Tulip, Pinocchio & Serving Tray: Bizarre names of Russian weapons (PHOTOS)

The Soviet and later Russian military is renowned for choosing peculiar names for its weaponry, which seldom seems suited to any kind of war machine. RT highlights some of the most unusual monikers for military hardware.

1 Artillery ‘Bouquet’

The Soviet-era military apparently had an affection for plant life, as many of its artillery pieces were given ‘flower’ names, including the 2S3 ‘Akatsiya’ (Vachellia) and the 2S7 ‘Pion’ (Peony) self-propelled guns, as well as the 2S4 ‘Tyulpan’ (Tulip) heavy mortar. The towed automatic 2B9 mortar was called ‘Vasilek’ (Centaurea).

Some of the modern Russian artillery pieces have continued the floral trend. For example, the 120mm self-propelled gun 2S34 has been nicknamed ‘Hosta.’

2 ‘Serving Tray’ & ‘Snow Sledge’ mortars

Smaller pieces of Soviet-era artillery were less inclined to get floral nicknames, and instead were dubbed with more cryptic monikers. The 120mm mortar complex, which could either tow the mortar or carry it inside a transport truck was nicknamed ‘Sani’ after a traditional Russian transport, the snow sledge.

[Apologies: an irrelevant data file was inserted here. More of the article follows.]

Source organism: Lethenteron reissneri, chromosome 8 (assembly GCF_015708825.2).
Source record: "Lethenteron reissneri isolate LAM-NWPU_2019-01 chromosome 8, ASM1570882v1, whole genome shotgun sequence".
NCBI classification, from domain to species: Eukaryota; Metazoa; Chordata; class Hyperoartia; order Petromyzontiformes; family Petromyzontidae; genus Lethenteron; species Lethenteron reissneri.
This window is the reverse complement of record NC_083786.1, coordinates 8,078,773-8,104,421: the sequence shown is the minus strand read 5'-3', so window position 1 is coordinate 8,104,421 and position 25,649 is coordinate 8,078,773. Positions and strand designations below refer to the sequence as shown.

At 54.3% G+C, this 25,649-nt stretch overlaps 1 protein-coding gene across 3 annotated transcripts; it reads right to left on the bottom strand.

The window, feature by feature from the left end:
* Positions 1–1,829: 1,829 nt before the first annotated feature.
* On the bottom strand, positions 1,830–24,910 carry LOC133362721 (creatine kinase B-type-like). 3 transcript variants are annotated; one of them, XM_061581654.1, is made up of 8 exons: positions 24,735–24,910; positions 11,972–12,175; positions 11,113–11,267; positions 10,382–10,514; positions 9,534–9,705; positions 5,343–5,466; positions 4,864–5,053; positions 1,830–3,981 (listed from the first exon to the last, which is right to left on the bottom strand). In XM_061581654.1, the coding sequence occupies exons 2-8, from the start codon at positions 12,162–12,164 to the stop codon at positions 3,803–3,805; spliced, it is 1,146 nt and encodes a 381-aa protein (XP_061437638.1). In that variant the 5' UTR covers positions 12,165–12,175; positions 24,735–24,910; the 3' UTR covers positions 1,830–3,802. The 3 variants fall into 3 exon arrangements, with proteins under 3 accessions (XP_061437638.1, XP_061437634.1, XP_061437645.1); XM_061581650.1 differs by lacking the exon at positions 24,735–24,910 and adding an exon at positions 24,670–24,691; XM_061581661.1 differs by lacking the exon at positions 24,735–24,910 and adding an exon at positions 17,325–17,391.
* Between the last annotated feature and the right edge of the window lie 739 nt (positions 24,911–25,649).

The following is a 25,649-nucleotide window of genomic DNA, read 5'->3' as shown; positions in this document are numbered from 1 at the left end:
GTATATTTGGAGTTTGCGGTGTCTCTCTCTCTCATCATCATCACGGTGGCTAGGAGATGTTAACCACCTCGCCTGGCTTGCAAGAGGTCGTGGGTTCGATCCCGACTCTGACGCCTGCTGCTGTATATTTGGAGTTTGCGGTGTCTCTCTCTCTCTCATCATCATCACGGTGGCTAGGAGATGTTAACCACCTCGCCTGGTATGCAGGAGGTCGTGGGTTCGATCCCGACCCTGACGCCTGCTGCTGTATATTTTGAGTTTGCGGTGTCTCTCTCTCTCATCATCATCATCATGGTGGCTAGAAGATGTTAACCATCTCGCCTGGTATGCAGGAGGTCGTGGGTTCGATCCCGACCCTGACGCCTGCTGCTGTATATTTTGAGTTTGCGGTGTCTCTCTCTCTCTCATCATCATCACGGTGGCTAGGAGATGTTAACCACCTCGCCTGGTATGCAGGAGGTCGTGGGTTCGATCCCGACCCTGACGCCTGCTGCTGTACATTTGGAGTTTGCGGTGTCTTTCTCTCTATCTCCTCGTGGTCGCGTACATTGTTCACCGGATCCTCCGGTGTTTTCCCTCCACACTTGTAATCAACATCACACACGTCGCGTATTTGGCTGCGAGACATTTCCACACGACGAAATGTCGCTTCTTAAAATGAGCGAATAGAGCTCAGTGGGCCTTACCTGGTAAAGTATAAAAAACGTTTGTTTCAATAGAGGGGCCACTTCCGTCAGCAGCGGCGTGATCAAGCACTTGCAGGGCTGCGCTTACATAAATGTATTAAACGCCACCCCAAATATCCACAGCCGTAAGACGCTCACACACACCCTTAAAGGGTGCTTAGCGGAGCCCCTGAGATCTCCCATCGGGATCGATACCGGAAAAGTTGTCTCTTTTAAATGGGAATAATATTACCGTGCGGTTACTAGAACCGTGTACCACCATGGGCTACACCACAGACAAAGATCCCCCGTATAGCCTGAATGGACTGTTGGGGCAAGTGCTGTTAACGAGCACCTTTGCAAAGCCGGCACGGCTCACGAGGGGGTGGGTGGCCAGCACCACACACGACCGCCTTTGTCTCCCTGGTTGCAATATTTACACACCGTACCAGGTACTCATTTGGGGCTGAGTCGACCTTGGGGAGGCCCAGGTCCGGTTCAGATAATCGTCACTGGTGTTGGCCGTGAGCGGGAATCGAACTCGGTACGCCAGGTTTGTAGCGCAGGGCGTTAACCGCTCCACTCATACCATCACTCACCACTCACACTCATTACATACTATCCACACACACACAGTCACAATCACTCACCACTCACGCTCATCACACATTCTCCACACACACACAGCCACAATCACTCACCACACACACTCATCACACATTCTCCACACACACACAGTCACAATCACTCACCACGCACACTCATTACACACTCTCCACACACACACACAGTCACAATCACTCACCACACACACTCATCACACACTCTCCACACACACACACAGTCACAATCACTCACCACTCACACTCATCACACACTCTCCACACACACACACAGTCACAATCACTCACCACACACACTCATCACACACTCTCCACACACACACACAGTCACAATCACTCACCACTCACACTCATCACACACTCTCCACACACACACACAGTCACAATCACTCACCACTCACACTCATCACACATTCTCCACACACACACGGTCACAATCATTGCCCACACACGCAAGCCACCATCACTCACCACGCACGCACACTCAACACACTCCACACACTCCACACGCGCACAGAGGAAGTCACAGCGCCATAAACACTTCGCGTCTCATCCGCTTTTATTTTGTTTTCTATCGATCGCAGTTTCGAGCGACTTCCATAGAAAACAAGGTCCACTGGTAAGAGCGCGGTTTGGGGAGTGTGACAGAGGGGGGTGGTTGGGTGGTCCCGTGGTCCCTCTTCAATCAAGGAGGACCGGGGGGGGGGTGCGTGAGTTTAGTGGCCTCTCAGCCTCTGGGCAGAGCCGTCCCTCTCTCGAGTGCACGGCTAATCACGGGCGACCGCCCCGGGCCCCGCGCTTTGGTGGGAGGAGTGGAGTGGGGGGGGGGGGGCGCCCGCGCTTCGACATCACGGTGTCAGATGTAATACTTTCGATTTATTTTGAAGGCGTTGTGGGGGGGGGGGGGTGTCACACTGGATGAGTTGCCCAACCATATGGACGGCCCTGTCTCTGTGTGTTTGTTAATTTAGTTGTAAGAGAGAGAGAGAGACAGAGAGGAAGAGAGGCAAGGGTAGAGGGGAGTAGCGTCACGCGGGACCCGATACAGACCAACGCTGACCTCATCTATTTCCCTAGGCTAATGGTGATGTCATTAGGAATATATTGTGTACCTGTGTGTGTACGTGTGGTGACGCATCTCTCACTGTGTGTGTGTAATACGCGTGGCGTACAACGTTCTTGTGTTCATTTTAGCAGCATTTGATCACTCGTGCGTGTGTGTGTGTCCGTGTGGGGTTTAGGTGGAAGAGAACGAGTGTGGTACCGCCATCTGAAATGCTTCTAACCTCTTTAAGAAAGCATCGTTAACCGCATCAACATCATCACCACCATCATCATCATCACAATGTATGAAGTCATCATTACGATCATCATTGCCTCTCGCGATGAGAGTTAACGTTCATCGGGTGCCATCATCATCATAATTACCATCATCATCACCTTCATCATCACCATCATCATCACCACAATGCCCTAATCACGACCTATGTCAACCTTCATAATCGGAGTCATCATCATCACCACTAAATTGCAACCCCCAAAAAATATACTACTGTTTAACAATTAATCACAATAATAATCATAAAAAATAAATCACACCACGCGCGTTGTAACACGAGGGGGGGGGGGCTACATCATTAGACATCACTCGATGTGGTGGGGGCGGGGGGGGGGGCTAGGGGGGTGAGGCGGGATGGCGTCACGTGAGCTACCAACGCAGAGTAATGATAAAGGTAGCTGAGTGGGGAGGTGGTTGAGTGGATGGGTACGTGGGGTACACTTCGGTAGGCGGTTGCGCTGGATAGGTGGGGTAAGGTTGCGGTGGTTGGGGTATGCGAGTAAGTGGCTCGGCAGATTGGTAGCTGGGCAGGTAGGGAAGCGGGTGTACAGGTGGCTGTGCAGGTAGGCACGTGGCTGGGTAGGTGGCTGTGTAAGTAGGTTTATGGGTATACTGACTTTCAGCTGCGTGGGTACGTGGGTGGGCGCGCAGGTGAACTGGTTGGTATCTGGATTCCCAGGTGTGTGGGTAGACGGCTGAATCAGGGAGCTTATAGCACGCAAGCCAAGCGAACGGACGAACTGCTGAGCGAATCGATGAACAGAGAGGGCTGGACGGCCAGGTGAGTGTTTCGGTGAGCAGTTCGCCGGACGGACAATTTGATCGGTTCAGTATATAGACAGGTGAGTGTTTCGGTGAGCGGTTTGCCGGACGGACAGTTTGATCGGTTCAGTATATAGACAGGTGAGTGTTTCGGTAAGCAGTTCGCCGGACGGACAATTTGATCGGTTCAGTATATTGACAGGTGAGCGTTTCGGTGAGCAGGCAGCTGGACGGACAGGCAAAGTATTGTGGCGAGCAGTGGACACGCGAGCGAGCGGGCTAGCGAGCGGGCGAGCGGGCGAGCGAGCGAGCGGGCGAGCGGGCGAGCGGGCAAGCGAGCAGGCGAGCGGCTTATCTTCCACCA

It’s smaller counterpart, the 82mm mortar was nicknamed ‘Podnos’ (Serving Tray), probably due to the shape of the mortar’s base plate.

3 ‘Pinocchio’ flamethrower

A powerful rocket flamethrower system, TOS-1, has been dubbed – for whatever reason – ‘Buratino’ (Pinocchio). A modern version of the system – TOS-1A – has received the more appropriate, but quite grim-humored, nickname ‘Solntsepyok’ (Sun Heat).

4 ‘Booth,’ ‘Melon Field’ and ‘Female Gardener’ IFV’s

The BMD family of Russian airborne infantry vehicles has also been given a series of unusual nicknames. BMD-2, for example, is nicknamed ‘Budka’ (Booth). BMD-3 has been called ‘Bakhcha’ (Melon Field), and the latest in the series – BMD-4 – is named ‘Sadovnitsa’ (Female Gardener).

5 ‘Zoo’

The modern Russian artillery radar and command complex 1L219 has its inspiration in the animal world, and has been dubbed ‘Zoopark’ (Zoo). This nickname may have its roots in the fact that its Soviet-era predecessors were known as ‘Leopard’ and ‘Rys’ (Lynx). Nobody knows for sure, however, except those who came up with moniker.

6 ‘Cabbage Fest’

Arguably the most cryptic and bizarre title was given to a modern Russian 1V156 artillery command complex. It bears the proud name ‘Kapustnik-B’ (which roughly translates as ‘Cabbage Fest’). Why? Why not, apparently.

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